Hello playmates, how are you and hopefully are enjoying the sun? I had my first meal in a pub garden for about 18 months and it was nice although I am still avoiding crowded places. Mind you I am a bit of a semi-recluse these days anyway, compared with my heyday. I found my diary from 2000 the other day and noted I was out at meetings, visits, etc for 200 nights that year. With half of this year gone I have not spent one evening out and don't actually miss it.

Is it me or have the weekend offerings of ITV and BBC become rubbish full of silly shows often with guest judges I have never heard of or one time names probably glad of the work? If I see another programme featuring Bradley Walsh or that Rylan guy I may shoot myself. They are both nice guys and I have the pleasure of meeting them but there is such a thing as overexposure. What happened to variety shows like Sunday Night At The London Palladium or quality comedy shows like Morecambe And Wise? I cannot remember a recent quality comedy show like Dad's Army, 'Allo,'Allo! Fawlty Towers or The Vicar Of Dibley. Gone are the days when evening church services were cancelled and pubs emptied because the BBC were screening a series called Quatermass, albeit that was the 1950s.

Incidentally, Quatermass has a local link for me in that two of the spin-off films were shot in Elstree and Borehamwood. The first was called Quatermass II and was filmed at the infamous Danziger Studios in Elstree village. It starred a fading Hollywood star named Brian Donlevy, who was an alcoholic but had screen presence. He used to sneak off to the Plough Inn in Elstree at lunchtime and had coffee on set that was laced with vodka. The director Val Guest told me: "I never had a problem as he knew his lines and hit the marks. Sometimes I just had to remind him what the scene was about." The supporting cast included Bryan Forbes, William Sylvester and Vera Day, who have all since told me it was a fun film to make.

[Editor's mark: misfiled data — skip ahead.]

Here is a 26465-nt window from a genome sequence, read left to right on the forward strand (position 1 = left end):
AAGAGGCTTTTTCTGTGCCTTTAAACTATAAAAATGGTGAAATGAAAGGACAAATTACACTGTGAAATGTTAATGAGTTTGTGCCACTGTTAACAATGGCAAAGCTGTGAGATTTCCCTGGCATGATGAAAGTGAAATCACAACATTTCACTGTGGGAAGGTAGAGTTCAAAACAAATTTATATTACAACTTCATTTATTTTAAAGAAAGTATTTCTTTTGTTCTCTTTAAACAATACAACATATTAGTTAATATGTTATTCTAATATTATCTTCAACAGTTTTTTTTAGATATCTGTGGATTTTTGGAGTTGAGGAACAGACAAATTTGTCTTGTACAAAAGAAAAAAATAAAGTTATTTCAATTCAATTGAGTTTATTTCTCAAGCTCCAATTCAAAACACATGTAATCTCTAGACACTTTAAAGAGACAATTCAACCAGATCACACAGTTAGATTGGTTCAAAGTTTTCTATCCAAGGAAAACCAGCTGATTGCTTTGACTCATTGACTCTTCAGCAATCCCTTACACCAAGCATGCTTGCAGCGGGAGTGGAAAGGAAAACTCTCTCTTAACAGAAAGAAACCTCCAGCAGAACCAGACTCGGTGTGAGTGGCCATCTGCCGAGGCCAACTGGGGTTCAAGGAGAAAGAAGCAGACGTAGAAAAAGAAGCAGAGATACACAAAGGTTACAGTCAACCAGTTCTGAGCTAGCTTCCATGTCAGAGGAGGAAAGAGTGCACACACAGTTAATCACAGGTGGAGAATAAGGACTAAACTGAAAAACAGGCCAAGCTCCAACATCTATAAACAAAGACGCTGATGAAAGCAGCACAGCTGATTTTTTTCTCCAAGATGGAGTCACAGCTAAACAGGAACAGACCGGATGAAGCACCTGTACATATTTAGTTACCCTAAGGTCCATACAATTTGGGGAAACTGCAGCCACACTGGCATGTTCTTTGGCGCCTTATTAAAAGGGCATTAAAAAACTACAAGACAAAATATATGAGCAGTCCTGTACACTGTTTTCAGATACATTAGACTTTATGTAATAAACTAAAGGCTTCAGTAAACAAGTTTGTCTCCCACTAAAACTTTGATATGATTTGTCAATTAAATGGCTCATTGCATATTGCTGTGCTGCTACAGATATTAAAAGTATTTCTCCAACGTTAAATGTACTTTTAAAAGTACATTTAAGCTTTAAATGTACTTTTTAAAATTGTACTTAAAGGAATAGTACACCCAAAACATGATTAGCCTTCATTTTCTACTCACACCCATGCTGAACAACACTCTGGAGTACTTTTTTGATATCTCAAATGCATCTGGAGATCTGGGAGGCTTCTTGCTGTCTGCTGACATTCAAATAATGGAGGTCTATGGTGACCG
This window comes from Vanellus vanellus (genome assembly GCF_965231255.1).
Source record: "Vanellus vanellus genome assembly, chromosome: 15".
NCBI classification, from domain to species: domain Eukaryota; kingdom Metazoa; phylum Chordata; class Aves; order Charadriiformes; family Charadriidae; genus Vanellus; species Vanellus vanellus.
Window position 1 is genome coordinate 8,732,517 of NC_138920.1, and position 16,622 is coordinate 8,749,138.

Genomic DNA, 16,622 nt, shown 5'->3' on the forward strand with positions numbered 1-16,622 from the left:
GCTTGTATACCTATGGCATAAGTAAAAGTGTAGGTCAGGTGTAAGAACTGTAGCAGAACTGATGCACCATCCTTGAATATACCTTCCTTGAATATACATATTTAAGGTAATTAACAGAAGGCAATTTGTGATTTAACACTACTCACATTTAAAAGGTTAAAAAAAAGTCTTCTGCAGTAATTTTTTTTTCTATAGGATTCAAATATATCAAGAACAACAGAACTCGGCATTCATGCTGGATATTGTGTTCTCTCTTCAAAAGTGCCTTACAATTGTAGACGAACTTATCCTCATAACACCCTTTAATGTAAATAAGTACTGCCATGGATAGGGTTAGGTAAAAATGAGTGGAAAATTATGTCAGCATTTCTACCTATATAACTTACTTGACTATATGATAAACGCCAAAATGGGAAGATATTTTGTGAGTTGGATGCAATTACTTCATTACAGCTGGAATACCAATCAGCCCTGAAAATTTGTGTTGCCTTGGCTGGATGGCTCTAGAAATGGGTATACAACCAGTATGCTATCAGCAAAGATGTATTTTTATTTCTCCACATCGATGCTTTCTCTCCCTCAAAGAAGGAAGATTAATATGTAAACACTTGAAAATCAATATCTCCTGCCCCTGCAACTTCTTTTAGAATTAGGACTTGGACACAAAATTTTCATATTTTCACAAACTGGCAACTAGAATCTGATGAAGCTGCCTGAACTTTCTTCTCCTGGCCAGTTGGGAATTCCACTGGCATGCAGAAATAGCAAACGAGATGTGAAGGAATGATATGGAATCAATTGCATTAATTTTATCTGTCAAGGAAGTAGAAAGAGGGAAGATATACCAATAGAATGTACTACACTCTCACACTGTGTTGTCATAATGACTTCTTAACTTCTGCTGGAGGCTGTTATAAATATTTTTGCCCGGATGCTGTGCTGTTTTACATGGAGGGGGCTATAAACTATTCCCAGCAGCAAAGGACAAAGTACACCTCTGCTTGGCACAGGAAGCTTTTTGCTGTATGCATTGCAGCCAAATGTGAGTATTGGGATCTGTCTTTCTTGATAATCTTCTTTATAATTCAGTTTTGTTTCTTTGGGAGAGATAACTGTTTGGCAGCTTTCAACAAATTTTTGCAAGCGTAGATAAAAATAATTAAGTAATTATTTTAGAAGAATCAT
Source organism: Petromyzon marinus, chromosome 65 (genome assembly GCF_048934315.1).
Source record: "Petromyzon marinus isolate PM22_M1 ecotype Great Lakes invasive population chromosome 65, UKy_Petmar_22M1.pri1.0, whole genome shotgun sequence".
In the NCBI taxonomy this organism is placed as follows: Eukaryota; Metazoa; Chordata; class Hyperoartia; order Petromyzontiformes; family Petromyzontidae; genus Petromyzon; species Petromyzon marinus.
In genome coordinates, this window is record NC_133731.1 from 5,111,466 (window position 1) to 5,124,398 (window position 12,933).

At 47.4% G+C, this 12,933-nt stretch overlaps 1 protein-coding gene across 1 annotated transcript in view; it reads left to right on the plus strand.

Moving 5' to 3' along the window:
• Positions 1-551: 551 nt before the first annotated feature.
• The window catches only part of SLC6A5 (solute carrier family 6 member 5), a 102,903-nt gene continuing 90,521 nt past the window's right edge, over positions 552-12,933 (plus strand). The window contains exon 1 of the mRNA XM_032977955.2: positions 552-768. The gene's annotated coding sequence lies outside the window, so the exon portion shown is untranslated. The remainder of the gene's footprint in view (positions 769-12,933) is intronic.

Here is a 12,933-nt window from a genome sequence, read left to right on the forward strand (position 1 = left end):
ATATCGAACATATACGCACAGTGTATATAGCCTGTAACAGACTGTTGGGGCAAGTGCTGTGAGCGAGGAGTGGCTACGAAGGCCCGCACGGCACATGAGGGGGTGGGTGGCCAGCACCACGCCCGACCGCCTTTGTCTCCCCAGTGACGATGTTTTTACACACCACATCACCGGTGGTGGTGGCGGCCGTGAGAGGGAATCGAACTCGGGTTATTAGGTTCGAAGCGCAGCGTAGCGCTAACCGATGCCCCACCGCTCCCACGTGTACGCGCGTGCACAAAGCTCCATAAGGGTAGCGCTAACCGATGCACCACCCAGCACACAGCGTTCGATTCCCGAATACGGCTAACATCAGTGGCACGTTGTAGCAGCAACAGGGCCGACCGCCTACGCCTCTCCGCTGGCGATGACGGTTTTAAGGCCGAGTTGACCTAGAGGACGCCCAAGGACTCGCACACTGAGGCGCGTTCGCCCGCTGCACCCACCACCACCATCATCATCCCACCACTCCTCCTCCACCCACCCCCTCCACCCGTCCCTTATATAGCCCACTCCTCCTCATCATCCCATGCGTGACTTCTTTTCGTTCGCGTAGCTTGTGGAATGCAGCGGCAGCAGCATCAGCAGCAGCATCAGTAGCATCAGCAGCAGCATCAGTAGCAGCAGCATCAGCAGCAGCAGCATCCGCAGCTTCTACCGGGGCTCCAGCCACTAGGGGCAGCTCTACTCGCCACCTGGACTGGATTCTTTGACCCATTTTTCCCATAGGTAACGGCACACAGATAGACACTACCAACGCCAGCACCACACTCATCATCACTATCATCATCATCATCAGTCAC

Quatermass And The Pit was shot at the old MGM Studios a decade later, but by then Brian had married the widow of Bela Lugosi and retired. Hammer cast Andrew Keir - who was a very good actor - playing the Professor and did it well but he told me: "The director had wanted Kenneth More for the role so it was a bit difficult."

I loved meeting these old actors as they had earned their stripes and had great stories to tell. I detest this era of so called celebrities who seem to become famous for being famous. I am not on Twitter as I have a life but apparently their every word is followed, which luckily for them means they can endorse products, etc and live a life that their followers could only dream of, which is sad. I have never bought a celebrity-endorsed product since Tony Hancock advertised that we go to work on an egg or that who man dived into the sea and came up with a box of Milk Tray. Those adverts were memorable. Put a tiger in your tank, remember the window to watch or the cigarette that was as cool as the mountain stream? I still remember the advert slogan that "it is so big you have to grin to get it in". No, missus you are awful - it was a Wagon Wheel chocolate.

Until next time remember: clunk click every trip and you can't go wrong if, as my old mate Dave Prowse used to say, you follow the Green Cross Code.

  • Paul Welsh MBE is a Borehamwood writer and historian of Elstree Studios